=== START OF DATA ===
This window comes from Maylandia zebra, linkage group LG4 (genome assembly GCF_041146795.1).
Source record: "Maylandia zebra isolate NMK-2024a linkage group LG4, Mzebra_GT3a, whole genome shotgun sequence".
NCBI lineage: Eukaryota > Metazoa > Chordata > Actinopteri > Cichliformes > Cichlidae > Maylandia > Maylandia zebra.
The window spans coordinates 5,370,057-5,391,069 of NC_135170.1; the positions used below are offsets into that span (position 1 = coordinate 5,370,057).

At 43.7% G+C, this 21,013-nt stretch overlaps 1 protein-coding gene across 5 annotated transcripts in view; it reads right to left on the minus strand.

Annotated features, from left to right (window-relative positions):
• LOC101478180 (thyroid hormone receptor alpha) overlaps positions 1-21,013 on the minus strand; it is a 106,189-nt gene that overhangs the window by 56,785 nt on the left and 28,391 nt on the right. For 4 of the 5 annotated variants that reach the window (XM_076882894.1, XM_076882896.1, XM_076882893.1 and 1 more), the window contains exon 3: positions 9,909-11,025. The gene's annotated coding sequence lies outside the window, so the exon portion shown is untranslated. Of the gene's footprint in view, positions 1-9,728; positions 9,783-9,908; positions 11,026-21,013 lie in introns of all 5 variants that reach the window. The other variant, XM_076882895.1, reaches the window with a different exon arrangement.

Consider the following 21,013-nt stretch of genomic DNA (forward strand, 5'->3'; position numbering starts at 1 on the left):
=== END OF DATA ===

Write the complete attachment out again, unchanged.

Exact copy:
This window comes from Maylandia zebra, linkage group LG4 (genome assembly GCF_041146795.1).
Source record: "Maylandia zebra isolate NMK-2024a linkage group LG4, Mzebra_GT3a, whole genome shotgun sequence".
NCBI lineage: Eukaryota > Metazoa > Chordata > Actinopteri > Cichliformes > Cichlidae > Maylandia > Maylandia zebra.
The window spans coordinates 5,370,057-5,391,069 of NC_135170.1; the positions used below are offsets into that span (position 1 = coordinate 5,370,057).

At 43.7% G+C, this 21,013-nt stretch overlaps 1 protein-coding gene across 5 annotated transcripts in view; it reads right to left on the minus strand.

Annotated features, from left to right (window-relative positions):
• LOC101478180 (thyroid hormone receptor alpha) overlaps positions 1-21,013 on the minus strand; it is a 106,189-nt gene that overhangs the window by 56,785 nt on the left and 28,391 nt on the right. For 4 of the 5 annotated variants that reach the window (XM_076882894.1, XM_076882896.1, XM_076882893.1 and 1 more), the window contains exon 3: positions 9,909-11,025. The gene's annotated coding sequence lies outside the window, so the exon portion shown is untranslated. Of the gene's footprint in view, positions 1-9,728; positions 9,783-9,908; positions 11,026-21,013 lie in introns of all 5 variants that reach the window. The other variant, XM_076882895.1, reaches the window with a different exon arrangement.

Consider the following 21,013-nt stretch of genomic DNA (forward strand, 5'->3'; position numbering starts at 1 on the left):